Chalk's Ocean Airways (http://www.flychalks.com/) has been flying seaplanes between Florida and the Bahamas since 1919, making it the world's oldest operating airline, with only one accident, when a plane fell apart in the air on Dec 19th. Attractive site has reservations, destination info, and a lot of "under construction" pages.

Continental (http://www.continental.com) has a spiffy new design with schedule info, on-line booking, and flight status. CO.O.L. system offers a general purpose reservation system with hotels and cars as well as flights, with the same features as Microsoft's Expedia. Currently offering up to 1000 extra FF miles for tickets bought on-line. Weekly specials via mailing list or web site. (CO.O.L. requires cookies.)

Cubana (http://www.cubana.cu/) flies from Havana to points in Europe and the Americas. Schedules, destinations, and fleet info. I wonder where they get the spare parts for their DC-10 and 727.

Delta (http://www.delta.com) has fares, schedules, on-line ticketing, and flight ops. Currently offering up to 1000 extra FF miles for tickets bought on-line.

Firstair (http://www.firstair.ca/), a Canadian regional airline, has schedule info. (Finally, you can get from North America to Greenland without flying through Iceland.)

The current incarnation of Frontier (http://www.frontierairlines.com/) is a low-fare line with a hub at Denver flying to points in the US and Mexico. Site has reservations, flight ops.

Great Plains Airlines (http://www.gpair.com/) is a low-fare carrier with a hub in St Louis.

Hawaiian (http://www.hawaiianair.com/) flies within Hawaii, to the South Pacific, and to the U.S. west coast. Bankrupt but still operating.

Independence Air (http://www.flyi.com/) is the new name for Atlantic Coast Airlines, ran out of money and stopped operating as of Jan 5.

Interstate Jet (http://www.flyijet.com/) is a low fare public charter line flying from Atlanta to a few cities in the east central US. Schedule and fare info (much of which is way out of date) and a broken online reservation page.

Jet Blue (http://www.jetblue.com), an airline that may yet bring sane airfares to upstate New York, has an elegant web site with routes, fares, and on-line ticket sales, Don't miss the rotating 3-D Airbus A320, even though it does make Internet Exploder crash.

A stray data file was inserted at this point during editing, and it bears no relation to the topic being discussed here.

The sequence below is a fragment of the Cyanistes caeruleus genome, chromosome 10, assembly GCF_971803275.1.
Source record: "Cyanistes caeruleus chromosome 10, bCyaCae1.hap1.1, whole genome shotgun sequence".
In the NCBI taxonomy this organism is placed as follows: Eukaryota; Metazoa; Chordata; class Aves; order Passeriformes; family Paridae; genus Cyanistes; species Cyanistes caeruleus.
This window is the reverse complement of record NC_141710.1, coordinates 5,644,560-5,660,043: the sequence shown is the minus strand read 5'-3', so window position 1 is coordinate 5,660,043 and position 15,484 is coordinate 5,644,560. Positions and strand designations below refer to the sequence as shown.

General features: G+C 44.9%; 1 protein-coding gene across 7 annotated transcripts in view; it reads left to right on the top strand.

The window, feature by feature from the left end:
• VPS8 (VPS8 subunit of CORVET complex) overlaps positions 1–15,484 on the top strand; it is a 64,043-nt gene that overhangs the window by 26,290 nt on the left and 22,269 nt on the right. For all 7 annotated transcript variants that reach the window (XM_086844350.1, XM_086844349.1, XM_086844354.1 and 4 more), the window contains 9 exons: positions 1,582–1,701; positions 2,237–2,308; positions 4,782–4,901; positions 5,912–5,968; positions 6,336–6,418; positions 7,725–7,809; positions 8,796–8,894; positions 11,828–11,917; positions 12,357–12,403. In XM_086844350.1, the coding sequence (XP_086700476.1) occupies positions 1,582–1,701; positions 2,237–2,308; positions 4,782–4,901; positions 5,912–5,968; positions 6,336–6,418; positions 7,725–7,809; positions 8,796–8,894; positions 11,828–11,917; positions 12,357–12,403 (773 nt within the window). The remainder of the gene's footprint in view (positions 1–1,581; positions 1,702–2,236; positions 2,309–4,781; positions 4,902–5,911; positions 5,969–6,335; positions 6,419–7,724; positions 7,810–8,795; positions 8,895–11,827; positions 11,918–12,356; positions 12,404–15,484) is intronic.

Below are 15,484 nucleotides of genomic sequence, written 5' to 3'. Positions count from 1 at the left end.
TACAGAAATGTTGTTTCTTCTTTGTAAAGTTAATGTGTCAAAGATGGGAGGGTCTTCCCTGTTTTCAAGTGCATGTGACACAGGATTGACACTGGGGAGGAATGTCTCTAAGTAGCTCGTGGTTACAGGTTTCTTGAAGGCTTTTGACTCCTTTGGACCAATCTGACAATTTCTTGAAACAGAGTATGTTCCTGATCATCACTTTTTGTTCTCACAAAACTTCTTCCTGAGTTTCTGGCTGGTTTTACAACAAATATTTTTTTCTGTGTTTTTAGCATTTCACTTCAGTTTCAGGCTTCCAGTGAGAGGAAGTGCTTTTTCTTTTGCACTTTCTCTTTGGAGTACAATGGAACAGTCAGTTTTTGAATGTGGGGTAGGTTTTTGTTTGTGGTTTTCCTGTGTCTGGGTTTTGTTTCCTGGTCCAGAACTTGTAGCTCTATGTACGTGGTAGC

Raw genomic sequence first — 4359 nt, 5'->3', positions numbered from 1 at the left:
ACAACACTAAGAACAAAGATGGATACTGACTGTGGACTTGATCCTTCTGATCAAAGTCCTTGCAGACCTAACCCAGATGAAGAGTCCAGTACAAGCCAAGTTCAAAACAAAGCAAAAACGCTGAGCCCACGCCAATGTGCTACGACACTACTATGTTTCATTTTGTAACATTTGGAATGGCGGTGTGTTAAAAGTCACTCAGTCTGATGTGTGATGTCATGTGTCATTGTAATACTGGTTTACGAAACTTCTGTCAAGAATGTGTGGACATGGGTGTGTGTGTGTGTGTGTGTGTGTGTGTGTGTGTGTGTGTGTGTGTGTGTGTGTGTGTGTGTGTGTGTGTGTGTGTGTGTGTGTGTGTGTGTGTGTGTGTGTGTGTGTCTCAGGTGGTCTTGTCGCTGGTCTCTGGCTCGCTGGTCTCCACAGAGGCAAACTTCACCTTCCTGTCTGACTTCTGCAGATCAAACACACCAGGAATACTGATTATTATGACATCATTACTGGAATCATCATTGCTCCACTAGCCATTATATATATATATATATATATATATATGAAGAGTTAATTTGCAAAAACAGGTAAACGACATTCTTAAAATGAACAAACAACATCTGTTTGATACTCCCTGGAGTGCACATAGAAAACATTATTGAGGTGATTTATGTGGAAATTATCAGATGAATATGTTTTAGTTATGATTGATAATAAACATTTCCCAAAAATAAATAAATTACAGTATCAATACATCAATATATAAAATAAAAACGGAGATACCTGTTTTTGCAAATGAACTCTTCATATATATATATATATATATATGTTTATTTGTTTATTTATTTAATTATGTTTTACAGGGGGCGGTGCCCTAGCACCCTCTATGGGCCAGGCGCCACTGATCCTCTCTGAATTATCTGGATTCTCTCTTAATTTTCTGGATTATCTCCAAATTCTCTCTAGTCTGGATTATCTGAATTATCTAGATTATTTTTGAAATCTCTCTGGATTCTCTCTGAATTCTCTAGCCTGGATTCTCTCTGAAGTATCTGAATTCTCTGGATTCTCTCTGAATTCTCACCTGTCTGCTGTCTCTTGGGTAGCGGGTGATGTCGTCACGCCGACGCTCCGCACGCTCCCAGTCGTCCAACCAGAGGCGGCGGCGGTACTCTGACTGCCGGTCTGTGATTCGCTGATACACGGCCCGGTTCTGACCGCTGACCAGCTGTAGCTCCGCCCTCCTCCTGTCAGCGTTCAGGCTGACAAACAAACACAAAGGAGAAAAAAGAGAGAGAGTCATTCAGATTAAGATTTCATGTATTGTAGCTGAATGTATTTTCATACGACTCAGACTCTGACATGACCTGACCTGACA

Jetsgo (http://www.jetsgo.com) is a low-cost Canadian carrier that was eating Air Canada's lunch until they suddently stopped operating in March.

LIAT (http://www.liatairline.com), who island-hop in the Caribbean, has a web site with reservations and frequent flyer info, except no matter what airports and dates I put into their res form, it says there's no flights on those dates.

Maxjet (http://www.maxjet.net) is another entry in the premium low-cost niche, offering one daily all business class roundtrip between New York JFK and London Stansted starting Nov 1, and promises of other routes (most likely Dulles, where their HQ is). Online reservations and seat selection, list of goodies at each end of the flight (shower and massage, anyone?) Conditions of carriage require that passengers over the age of two must wear shoes.

Midwest Airlines (http://www.midwestairlines.com/), formerly Midwest Express, has routes, schedules, and fares. Also seat maps and a surprising number of missing pages, like the one that's supoosed to tell you what other airlines are in their frequent flyer program. On the "signature" flights, the ones that don't go to vacation places, the chocolate chip cookies are still free.

New England Airlines (http://www.block-island.com/flybi/sumsched.html) flies between Block Island RI and Westerly RI. Schedule and fare info, reservations via an e-mail form.

Northwest Airlines (http://www.nwa.com) has schedule, fares, reservations, and flight ops, using the Orbitz booking and search engine. Weekly Cybersaver specials offered, book through the web site for the lowest price. On-line store offers a $12.99 plush moose and a $279 1/100 scale 747-400. That's only $10/inch!